NFL owner: Hang safety rules, players paid big money to incur high-risk behavior

Show of hands: Who is enjoying the NFL’s new player-safety rules?

Hello? Anyone? I know you’re out there — I can hear you cracking your knuckles.

Truth: No one likes the new rules of engagement, designed to reduce collisions on kickoffs, on helmet-to-helmet contact and on hits to the quarterback. Not the fans, though the fans don’t have much of a stake in player safety beyond the gladiator-on-gladiator mayhem that goes so well with pizza rolls and chip and dip. The players don’t seem to like them. Packers linebacker Clay Matthews hates them with the white-hot intensity of 1,000 suns.

In the Packers’ first game, Matthews was called for roughing Bears quarterback Mitchell Trubisky. The following week Matthews was flagged for roughing Vikings quarterback Kirk Cousins.

If we’re being honest here, we’ve all seen more contact at a 7th-grade dance.

Then last Sunday, Matthews sacked Washington quarterback Alex Smith on a hit as clean as a whistle. He got flagged again. Matthews asked the league for clarification and was sent this instructional video:

Count Dolphins’ defensive end William Hayes a big fat no. In trying to tackle Oakland Raiders quarterback Derek Carr in a manner consistent with the new rules last Sunday, Hayes tore his ACL.

Matthews opined that the league is getting “soft.” Richard Sherman of the San Francisco 49ers termed the helmet rule “idiotic.” Aaron Rodgers and Ben Roethlisberger aren’t big fans of the changes. But you’d expect that. NFL players are predisposed to competition in which they can put their breath-taking speed, strength and manly-men toughness on full display. Their whole lives they’ve been the biggest, baddest brutes on the field. They enjoy the distinction. They are aware, but largely unmoved, of game-related trauma and how it affects NFL retirees. Knees, hips, backs, shoulders and brains are concerns for another day. Which is why …read more

Source:: The Mercury News – Sports


The FDA Might Ban Online E-Cigarette Sales

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The teen vaping trend might prompt the FDA to ban online e-cigarette sales.

Commissioner Scott Gottlieb announced the possible ban on Tuesday, and said the FDA is also looking at restricting flavored e-cigarette products, which health experts say appeal to young people.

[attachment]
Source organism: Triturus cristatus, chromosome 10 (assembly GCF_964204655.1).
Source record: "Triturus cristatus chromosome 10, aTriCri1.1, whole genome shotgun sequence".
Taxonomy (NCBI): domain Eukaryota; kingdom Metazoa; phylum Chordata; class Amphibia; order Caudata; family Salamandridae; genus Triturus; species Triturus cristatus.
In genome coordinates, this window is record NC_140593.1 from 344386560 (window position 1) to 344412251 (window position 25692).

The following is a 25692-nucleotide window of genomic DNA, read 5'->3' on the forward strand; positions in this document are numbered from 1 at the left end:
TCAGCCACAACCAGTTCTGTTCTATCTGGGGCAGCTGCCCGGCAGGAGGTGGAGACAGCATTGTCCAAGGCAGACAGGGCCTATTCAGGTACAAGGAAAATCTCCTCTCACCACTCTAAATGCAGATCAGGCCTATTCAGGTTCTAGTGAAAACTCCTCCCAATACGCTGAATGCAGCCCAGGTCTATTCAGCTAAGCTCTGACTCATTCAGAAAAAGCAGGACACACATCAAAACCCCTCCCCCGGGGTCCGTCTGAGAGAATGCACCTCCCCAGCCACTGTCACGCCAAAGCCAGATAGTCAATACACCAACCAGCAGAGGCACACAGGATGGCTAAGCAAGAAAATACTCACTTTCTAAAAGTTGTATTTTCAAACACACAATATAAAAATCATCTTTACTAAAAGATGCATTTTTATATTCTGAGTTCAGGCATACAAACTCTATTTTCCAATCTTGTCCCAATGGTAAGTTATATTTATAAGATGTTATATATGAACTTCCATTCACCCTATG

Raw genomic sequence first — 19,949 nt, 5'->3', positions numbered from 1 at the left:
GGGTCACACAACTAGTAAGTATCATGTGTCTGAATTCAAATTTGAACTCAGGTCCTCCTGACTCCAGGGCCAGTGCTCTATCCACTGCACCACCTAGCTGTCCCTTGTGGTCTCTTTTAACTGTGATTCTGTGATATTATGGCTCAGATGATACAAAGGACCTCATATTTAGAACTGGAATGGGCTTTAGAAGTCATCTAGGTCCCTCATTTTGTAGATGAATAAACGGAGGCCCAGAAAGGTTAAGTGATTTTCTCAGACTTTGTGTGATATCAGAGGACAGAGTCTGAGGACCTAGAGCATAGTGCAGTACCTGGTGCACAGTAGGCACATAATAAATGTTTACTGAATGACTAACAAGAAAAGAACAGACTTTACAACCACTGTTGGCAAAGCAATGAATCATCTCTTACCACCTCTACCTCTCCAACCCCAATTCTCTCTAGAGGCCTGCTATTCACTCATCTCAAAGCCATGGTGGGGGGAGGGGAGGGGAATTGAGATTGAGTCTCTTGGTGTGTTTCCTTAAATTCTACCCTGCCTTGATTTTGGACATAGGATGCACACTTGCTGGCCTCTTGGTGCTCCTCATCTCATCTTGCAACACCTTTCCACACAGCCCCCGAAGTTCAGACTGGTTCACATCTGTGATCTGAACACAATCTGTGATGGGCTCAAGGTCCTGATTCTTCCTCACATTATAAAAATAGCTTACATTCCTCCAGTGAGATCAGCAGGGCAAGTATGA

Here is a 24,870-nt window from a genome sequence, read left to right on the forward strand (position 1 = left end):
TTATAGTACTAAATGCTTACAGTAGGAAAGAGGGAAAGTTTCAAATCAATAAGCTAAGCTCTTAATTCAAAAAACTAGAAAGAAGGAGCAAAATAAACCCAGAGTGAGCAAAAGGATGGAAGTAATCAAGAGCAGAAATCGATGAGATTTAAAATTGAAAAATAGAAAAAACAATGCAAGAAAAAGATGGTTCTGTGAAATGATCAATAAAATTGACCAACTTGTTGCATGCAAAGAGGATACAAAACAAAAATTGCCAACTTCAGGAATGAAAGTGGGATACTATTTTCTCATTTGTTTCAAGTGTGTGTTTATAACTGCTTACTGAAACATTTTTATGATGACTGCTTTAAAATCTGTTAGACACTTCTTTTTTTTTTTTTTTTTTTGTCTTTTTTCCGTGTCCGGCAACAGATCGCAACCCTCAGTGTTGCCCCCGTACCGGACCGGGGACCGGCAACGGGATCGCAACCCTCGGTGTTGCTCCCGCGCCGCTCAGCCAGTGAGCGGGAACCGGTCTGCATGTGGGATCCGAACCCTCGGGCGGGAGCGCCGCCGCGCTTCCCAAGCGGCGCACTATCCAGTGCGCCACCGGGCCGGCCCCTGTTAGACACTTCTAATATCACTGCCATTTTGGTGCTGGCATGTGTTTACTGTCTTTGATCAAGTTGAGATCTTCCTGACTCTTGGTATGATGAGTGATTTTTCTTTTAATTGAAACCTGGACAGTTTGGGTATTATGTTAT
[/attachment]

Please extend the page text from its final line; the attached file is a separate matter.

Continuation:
Gottlieb has supported the use of e-cigarettes as an alternative for adult smokers, but said it can’t come at the expense of driving up the youth vaping trend.

Earlier this month, the FDA took what it called “historic action” on some e-cigarette makers, giving them 60 days to come up with a plan to curb teen usage.

The agency is expected to release new statistics on teen vaping and announce its next steps on the issue in November.

Recent data shows more than two million middle and high school students reported vaping in 2017.

…read more

Source:: Newsy Headlines


Google is lifting its ban on cryptocurrency advertising next month

Google will resume accepting cryptocurrency-related online advertising after previously banning such ads earlier this year, according to a report from CNBC today. Lifting the ban will allow regulated crypto exchanges to purchase ads through Google’s platform in the US and Japan starting next month.

The original ban was announced in March, amid a wave of high-profile initial coin offerings (ICOs) and other crypto activity that made it difficult to distinguish between over-hyped or outright fraudulent ventures and legitimate ones. Google still plans to reject ads for ICOs, which are loosely regulated fundraising efforts, and ads for crypto wallets and trading advice, reports CNBC.

It’s unclear why Google is lifting its ban now, but it…

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Source:: The Verge – All Posts


Judge Labels Bill Cosby A ‘Sexually Violent Predator’

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A Pennsylvania judge has ruled Bill Cosby is a “sexually violent predator.”

The ruling, which came on the second day of Cosby’s sentencing hearing, means he will have to register as a sex offender, report to authorities four times a year and attend counseling for the rest of his life.

In April, Cosby was convicted of three counts of sexual assault against Andrea Constand. He was found guilty of drugging and assaulting Constand in his home in 2004. Cosby claimed the incident was consensual.

As of 1 p.m. Eastern time on Tuesday, the 81-year-old had yet to be sentenced. Prosecutors recommended a five- to 10-year prison sentence. But Cosby’s lawyers asked the judge to consider his age and blindness, arguing he should instead be sentenced to house arrest.

Additional reporting from Newsy affiliate CNN.

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Source:: Newsy Headlines


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